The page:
Discussion in 'Alternate History Maps and Graphics' started by Transparent Blue, Oct 4, 2009.
Drawing a blank at the mo!
Go ahead and post, or PM me if you want to run a few queries past me.
Flag Challenge 209: You Will Come as a Lightning:
Design a flag for any classical or medieval empire, after having been reduced to a rump state, survived, rejuvenated itself and expanded to include the bulk of its former realm.
The PoD shall not be after 1900.
The new flag shall not be identical to the flag used during the empire’s first golden age.
Submissions Close: 23:59 GMT 17th August
Voting Opens: 18nd August
Voting Closes: 24th August
Is the question too hard?
It's only been a day. Give it time.
As you mention a pre1900 POD I assume postReformation empires are allowed?
White Standard of the Sassanid Empire
The history of the Sassanid dynasty in the aftermath of the Muslim invasions had long been one of a long series of tragic fortunes, subservient relations and living on the run. And yet, it is one of the most spectacular revivals in human history, one facilitated by cunning and pragmatic leadership, immense patience and critical opportunities. While Muslim scholars long scorned the resurgence of the virtually vanquished rulers of Zoroastrian Persia, the accounts of the incompetence of the Shahs during the rise of the Islamic caliphates were not unfounded. But the reversal of roles on the part of the Umayyads and Sassanids was to shape the fate of the Middle East and the greater known world.
The story of the Sassanid Empire in the aftermath of the defeat in Nahavand could have ended then and there. Abandoned by his governors and fleeing east to Khorasan, Yazdegerd III tried without success to raise another army to combat the pursuing Arab invaders. Hated by the locals, he was nearly assassinated in Merv by a local miller in late 651, an incident that shook him so greatly that he holed himself up in his citadel in Khorasan for the rest of his ultimately short life. Falling upon his son Feroz and grandson Narsieh, the rump Sassanid domain found itself at the mercy of its Hephthalites allies, and later, the Tang dynasty. It would not be until the late 740s to 750s that any opportunity to reclaim any part of Persia finally came, though the reclamation of Persia as a whole would not be completed until much later.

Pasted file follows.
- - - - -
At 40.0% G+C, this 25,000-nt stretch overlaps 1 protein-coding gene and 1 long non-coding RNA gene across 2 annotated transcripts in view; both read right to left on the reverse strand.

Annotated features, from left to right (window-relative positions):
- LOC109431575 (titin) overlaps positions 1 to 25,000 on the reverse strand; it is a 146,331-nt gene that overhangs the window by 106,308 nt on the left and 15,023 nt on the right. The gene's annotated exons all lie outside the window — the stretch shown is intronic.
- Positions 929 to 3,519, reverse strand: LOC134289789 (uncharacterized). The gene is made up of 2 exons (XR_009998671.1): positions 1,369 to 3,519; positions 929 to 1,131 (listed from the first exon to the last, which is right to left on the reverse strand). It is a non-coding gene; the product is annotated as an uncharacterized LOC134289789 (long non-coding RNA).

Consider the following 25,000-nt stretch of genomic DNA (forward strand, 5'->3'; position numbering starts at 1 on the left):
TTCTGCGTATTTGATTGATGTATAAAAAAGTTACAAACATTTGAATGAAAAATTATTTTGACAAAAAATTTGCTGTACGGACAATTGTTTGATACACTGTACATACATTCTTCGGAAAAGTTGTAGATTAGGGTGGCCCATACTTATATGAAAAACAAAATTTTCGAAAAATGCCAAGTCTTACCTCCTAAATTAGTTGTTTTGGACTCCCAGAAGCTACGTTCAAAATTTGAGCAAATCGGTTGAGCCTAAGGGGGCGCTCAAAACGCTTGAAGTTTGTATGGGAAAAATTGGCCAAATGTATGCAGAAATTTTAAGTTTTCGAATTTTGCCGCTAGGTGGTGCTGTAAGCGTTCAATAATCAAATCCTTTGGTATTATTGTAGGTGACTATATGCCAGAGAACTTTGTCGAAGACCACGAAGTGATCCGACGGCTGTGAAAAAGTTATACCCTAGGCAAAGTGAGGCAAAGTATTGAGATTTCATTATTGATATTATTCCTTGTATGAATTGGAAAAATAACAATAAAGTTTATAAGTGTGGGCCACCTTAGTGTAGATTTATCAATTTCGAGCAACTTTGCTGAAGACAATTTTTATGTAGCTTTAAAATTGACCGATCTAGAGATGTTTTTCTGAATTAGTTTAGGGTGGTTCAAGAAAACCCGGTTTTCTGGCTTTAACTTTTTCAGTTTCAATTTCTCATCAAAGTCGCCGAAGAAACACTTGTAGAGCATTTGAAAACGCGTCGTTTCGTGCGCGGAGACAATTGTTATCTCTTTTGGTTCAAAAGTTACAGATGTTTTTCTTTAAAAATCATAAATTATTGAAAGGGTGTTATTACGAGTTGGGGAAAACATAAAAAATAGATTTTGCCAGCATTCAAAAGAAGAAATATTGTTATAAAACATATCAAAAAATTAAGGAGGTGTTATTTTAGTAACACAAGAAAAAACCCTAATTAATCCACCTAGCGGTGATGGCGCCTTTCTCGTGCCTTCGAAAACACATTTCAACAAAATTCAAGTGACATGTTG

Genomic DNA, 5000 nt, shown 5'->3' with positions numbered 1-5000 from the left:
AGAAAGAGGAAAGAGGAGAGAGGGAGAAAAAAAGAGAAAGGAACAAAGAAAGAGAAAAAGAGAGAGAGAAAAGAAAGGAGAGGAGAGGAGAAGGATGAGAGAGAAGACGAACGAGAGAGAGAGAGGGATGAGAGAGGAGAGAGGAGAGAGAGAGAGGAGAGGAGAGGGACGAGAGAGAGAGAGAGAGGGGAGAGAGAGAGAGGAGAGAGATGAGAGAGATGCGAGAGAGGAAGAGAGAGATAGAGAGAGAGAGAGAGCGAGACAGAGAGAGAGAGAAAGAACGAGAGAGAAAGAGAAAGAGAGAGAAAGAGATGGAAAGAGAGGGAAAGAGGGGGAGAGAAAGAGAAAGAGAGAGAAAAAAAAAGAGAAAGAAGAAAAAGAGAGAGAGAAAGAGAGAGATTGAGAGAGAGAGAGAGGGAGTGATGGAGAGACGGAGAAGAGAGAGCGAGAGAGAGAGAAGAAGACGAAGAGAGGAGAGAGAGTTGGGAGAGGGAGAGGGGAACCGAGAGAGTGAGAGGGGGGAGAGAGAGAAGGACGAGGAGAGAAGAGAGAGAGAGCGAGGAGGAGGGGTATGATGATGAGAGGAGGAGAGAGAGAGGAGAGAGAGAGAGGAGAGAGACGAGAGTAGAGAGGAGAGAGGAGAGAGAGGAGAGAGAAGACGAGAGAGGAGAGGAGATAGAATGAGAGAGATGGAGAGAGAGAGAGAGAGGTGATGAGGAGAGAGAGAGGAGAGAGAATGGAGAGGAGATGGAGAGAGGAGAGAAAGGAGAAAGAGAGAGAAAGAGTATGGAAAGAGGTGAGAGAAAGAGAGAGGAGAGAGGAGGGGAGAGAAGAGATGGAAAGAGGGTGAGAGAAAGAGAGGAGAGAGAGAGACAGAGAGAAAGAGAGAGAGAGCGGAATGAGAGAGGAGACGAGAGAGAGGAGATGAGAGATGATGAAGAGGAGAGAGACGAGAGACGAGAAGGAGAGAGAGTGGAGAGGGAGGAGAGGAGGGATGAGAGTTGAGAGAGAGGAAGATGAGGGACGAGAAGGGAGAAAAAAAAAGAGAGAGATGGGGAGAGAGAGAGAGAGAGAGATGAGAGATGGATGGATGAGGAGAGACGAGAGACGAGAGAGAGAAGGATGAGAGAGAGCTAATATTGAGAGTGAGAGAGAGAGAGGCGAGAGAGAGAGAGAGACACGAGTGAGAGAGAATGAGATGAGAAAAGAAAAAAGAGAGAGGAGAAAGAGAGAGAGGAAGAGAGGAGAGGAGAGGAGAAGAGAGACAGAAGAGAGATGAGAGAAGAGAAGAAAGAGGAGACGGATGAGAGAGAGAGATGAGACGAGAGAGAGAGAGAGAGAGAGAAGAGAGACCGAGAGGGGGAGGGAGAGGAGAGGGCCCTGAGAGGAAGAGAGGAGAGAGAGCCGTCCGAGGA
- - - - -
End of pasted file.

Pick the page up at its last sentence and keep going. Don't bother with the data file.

Educated in the Tang court and by Persian exiles, Narsieh had long been groomed to take the crown. At the time, the Sassanid court had holed itself up in the fringes of the former empire, in Merv and Khorasan, though the former would be lost to the Arabs around the turn of the century. From their remaining power base in Khorasan, the Sassanids hoped to regain Persia with Chinese aid, paying tribute to Emperor Gaozhong. True enough, the chance came in 744, when word of civil war against the Khajirites in the Umayyad caliphate began to trickle into Khorasan. Appealing for aid from the Tang, Narsieh, with the aid of the esteemed general An Lushan, advanced upon eastern Persia. Well aware of the vulnerability of his eastern borders, Caliph Marwan II attempted to placate Narsieh with cessations along the border. Only the withdrawal of the Tang reinforcements to deal with the Turkic tribes compelled the Shah to make peace. Despite gaining few lands in the invasion, the new Shah had nonetheless acquired much prestige, and more importantly, hope for a restored Sassanid empire. Such was the growing dread of a pagan resurgence that both the Abbasids and Umayyads attempted to appeal for his aid in exchange for more territories. By the end of the Abbasid revolt, Merv, Khorasan, Kirman and Bactria were back in Sassanid hands, though the border between the Muslim and Zoroastrian realms would continue to be contested for the next two centuries.